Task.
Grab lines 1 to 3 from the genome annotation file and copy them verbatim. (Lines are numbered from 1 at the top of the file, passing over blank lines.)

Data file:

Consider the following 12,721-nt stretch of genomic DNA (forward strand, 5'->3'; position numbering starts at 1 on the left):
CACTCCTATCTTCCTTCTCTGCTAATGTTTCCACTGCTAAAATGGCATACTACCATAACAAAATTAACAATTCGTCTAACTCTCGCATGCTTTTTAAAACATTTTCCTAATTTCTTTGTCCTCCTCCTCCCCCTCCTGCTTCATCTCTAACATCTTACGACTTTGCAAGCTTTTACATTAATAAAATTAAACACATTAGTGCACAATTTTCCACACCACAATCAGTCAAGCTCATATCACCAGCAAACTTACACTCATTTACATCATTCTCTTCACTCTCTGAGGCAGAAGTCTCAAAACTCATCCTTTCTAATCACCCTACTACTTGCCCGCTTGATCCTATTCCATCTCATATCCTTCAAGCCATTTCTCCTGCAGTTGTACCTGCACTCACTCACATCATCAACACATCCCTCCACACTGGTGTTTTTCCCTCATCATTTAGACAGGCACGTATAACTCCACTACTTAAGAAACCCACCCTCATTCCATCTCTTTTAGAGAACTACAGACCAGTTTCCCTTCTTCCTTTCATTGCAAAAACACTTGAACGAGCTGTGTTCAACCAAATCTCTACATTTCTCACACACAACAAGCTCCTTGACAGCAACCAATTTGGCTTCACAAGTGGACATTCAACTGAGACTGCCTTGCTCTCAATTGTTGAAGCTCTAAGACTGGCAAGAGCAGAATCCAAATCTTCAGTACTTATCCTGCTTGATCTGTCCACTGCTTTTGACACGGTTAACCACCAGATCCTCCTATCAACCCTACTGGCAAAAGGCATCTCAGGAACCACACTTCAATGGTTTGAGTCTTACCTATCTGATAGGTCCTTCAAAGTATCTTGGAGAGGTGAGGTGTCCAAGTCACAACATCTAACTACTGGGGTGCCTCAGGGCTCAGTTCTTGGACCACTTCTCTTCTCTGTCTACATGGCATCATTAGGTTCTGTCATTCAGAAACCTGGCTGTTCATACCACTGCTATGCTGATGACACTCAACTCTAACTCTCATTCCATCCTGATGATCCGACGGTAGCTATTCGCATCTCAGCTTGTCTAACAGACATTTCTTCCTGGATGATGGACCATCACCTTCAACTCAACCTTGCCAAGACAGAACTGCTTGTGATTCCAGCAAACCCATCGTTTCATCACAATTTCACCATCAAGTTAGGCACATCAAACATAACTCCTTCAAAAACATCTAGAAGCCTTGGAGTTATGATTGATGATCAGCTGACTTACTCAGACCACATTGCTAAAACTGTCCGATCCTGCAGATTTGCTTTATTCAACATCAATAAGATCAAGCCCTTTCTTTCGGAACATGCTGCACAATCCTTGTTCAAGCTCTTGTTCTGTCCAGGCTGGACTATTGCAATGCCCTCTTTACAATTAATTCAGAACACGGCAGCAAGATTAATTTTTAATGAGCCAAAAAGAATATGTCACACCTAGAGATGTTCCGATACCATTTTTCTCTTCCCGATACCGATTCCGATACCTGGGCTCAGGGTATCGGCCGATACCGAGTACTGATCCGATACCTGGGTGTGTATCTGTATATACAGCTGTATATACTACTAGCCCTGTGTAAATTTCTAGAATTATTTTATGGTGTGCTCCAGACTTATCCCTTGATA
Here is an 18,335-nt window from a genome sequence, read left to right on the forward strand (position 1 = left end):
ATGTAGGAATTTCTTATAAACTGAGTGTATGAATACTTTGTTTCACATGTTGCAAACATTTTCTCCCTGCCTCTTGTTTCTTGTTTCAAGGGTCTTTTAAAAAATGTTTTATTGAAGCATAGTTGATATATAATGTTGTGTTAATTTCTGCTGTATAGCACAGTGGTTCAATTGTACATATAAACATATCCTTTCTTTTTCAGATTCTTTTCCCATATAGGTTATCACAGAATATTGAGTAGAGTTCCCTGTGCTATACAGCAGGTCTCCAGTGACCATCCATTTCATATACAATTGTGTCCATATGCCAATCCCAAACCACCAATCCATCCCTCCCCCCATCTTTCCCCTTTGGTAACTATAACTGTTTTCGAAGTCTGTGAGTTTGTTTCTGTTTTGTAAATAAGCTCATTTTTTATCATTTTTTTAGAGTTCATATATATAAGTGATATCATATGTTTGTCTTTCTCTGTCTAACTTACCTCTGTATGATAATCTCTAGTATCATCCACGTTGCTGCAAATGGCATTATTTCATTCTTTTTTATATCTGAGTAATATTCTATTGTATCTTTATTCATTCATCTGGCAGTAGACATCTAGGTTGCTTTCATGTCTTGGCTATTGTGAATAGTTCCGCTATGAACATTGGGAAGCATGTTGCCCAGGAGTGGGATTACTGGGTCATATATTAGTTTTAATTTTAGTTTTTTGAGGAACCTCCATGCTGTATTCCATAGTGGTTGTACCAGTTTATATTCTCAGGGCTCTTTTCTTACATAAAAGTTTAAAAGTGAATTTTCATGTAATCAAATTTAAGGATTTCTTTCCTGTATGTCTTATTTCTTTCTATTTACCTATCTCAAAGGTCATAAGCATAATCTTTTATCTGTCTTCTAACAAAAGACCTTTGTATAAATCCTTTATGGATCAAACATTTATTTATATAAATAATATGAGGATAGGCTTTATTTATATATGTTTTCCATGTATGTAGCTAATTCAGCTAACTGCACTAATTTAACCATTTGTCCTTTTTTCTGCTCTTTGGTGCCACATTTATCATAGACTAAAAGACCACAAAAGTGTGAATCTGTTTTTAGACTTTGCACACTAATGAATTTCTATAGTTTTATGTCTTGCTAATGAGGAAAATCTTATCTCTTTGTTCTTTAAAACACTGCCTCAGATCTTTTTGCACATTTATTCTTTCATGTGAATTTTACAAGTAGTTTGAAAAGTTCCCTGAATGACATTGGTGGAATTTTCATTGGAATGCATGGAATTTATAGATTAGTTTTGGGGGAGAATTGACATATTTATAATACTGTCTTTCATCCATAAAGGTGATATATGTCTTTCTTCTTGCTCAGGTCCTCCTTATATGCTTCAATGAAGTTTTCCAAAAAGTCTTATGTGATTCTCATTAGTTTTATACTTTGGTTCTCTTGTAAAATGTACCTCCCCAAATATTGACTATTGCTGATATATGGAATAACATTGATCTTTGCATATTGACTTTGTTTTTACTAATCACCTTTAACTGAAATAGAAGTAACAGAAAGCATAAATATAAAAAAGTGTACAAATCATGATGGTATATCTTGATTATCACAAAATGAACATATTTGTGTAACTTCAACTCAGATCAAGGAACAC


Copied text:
Consider the following 12,721-nt stretch of genomic DNA (forward strand, 5'->3'; position numbering starts at 1 on the left):
CACTCCTATCTTCCTTCTCTGCTAATGTTTCCACTGCTAAAATGGCATACTACCATAACAAAATTAACAATTCGTCTAACTCTCGCATGCTTTTTAAAACATTTTCCTAATTTCTTTGTCCTCCTCCTCCCCCTCCTGCTTCATCTCTAACATCTTACGACTTTGCAAGCTTTTACATTAATAAAATTAAACACATTAGTGCACAATTTTCCACACCACAATCAGTCAAGCTCATATCACCAGCAAACTTACACTCATTTACATCATTCTCTTCACTCTCTGAGGCAGAAGTCTCAAAACTCATCCTTTCTAATCACCCTACTACTTGCCCGCTTGATCCTATTCCATCTCATATCCTTCAAGCCATTTCTCCTGCAGTTGTACCTGCACTCACTCACATCATCAACACATCCCTCCACACTGGTGTTTTTCCCTCATCATTTAGACAGGCACGTATAACTCCACTACTTAAGAAACCCACCCTCATTCCATCTCTTTTAGAGAACTACAGACCAGTTTCCCTTCTTCCTTTCATTGCAAAAACACTTGAACGAGCTGTGTTCAACCAAATCTCTACATTTCTCACACACAACAAGCTCCTTGACAGCAACCAATTTGGCTTCACAAGTGGACATTCAACTGAGACTGCCTTGCTCTCAATTGTTGAAGCTCTAAGACTGGCAAGAGCAGAATCCAAATCTTCAGTACTTATCCTGCTTGATCTGTCCACTGCTTTTGACACGGTTAACCACCAGATCCTCCTATCAACCCTACTGGCAAAAGGCATCTCAGGAACCACACTTCAATGGTTTGAGTCTTACCTATCTGATAGGTCCTTCAAAGTATCTTGGAGAGGTGAGGTGTCCAAGTCACAACATCTAACTACTGGGGTGCCTCAGGGCTCAGTTCTTGGACCACTTCTCTTCTCTGTCTACATGGCATCATTAGGTTCTGTCATTCAGAAACCTGGCTGTTCATACCACTGCTATGCTGATGACACTCAACTCTAACTCTCATTCCATCCTGATGATCCGACGGTAGCTATTCGCATCTCAGCTTGTCTAACAGACATTTCTTCCTGGATGATGGACCATCACCTTCAACTCAACCTTGCCAAGACAGAACTGCTTGTGATTCCAGCAAACCCATCGTTTCATCACAATTTCACCATCAAGTTAGGCACATCAAACATAACTCCTTCAAAAACATCTAGAAGCCTTGGAGTTATGATTGATGATCAGCTGACTTACTCAGACCACATTGCTAAAACTGTCCGATCCTGCAGATTTGCTTTATTCAACATCAATAAGATCAAGCCCTTTCTTTCGGAACATGCTGCACAATCCTTGTTCAAGCTCTTGTTCTGTCCAGGCTGGACTATTGCAATGCCCTCTTTACAATTAATTCAGAACACGGCAGCAAGATTAATTTTTAATGAGCCAAAAAGAATATGTCACACCTAGAGATGTTCCGATACCATTTTTCTCTTCCCGATACCGATTCCGATACCTGGGCTCAGGGTATCGGCCGATACCGAGTACTGATCCGATACCTGGGTGTGTATCTGTATATACAGCTGTATATACTACTAGCCCTGTGTAAATTTCTAGAATTATTTTATGGTGTGCTCCAGACTTATCCCTTGATA
Here is an 18,335-nt window from a genome sequence, read left to right on the forward strand (position 1 = left end):